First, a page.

A couple of years ago, a friend emailed me an article from the New York Times about running, more specifically, the article’s author speculated what runners might think about while they run. Basically, the author concluded that runners only think about what hurts and when will the run be over. I disagreed, bought a journal, and vowed to document my thoughts after each of my runs. And then I bought my domain, thebloggingjogger.com planning to upload my running thoughts.

I have a lot of thoughts while I am running, but whether or not I can remember what I thought about when I am finished is another matter. Usually what seemed so critical out there on the trail doesn’t seem so important once the run is over. But in general, some of the more common issues that run through my head as I huff and puff my way to some level of fitness are as follows:

  • Dogs—leash them and pick up their poop (and the poop bags). Don’t use those long expanding leashes, I am a runner not a hurdler.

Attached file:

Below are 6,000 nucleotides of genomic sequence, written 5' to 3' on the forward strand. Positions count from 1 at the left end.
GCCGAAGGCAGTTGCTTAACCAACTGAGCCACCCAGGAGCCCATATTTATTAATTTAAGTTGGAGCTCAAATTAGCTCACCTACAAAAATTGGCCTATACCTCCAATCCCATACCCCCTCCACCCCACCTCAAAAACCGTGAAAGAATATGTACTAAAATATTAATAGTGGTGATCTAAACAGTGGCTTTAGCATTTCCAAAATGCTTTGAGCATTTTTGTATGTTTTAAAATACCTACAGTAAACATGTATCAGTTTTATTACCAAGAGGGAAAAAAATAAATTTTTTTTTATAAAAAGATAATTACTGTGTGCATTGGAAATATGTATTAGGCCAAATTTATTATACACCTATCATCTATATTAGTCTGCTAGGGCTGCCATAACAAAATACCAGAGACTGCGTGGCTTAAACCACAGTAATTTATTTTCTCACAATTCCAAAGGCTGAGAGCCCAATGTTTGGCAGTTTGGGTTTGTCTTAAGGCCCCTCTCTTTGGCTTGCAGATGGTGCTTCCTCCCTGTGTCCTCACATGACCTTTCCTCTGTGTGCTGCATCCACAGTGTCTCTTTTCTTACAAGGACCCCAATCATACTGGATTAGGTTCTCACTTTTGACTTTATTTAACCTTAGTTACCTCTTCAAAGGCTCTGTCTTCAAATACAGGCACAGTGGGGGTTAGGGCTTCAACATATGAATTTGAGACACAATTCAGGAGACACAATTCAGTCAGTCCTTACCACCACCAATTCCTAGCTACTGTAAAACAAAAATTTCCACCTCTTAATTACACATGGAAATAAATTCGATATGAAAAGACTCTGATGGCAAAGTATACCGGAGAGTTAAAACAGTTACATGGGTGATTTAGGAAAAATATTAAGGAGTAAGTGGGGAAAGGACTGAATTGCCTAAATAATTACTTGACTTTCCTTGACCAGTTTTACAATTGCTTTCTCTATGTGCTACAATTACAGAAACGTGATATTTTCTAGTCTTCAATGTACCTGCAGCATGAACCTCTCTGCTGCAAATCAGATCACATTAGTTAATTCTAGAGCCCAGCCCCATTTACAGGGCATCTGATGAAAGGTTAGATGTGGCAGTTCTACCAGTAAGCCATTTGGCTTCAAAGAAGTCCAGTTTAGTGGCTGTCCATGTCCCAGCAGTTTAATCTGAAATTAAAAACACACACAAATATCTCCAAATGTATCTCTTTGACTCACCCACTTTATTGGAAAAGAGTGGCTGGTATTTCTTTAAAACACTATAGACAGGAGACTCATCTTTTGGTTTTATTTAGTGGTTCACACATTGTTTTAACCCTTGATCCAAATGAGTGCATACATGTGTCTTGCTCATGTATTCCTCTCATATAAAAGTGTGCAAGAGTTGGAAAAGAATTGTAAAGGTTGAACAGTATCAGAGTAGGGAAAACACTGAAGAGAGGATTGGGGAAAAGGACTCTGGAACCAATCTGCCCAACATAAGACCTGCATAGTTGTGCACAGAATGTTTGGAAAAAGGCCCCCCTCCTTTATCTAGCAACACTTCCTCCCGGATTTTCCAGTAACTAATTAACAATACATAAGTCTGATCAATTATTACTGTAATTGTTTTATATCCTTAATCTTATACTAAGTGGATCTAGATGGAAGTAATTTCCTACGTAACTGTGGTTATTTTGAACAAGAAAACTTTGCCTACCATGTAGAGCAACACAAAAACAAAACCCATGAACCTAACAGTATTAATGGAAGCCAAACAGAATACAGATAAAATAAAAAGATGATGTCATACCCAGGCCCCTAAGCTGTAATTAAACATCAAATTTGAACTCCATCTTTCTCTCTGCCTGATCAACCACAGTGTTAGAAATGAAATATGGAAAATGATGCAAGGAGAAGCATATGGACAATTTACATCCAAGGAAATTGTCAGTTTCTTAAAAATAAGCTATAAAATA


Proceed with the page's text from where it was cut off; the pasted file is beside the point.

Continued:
• Children—same as above
  • Trail etiquette—keep right except to pass, don’t hog the trail if there’s a group of you; no need to walk four abreast on a three-foot-wide trail. Share the trail.
  • Bathrooms—running shakes things loose. Runners run all year. Don’t close bathrooms in the winter.

Two years later, I am finally getting around to recording my thoughts (and pictures, pictures are easier) from my runs.

I started running four years ago when I turned 50 and realized that I wanted to age with some grace and dignity. Also because I really like to drink beer and if I was going to continue to drink beer, I needed to mitigate my consumption somehow. Running seemed a good option even though I wasn’t crazy about it at first.

Now, I don’t know how to begin my day if I don’t go for a run. I shoot for 120 miles a month, roughly five miles a day. I’m not as competitive as I once was. I walk now when I’m tired. I stopped racing a couple of years ago, pretty much. I try to get in at least a seven miler (or longer) once a week.

I am frustrated with my Nike app. Some days it seems like it takes an act of congress to get it started and stopped, and other times a damp shirt sleeve will brush my Apple watch incidentally, ending my run prematurely. I don’t understand.

These are my musings. I consider myself a runner, not a jogger, but blogging jogger was more alliterative than blogging runner or running blogger. There you have it.




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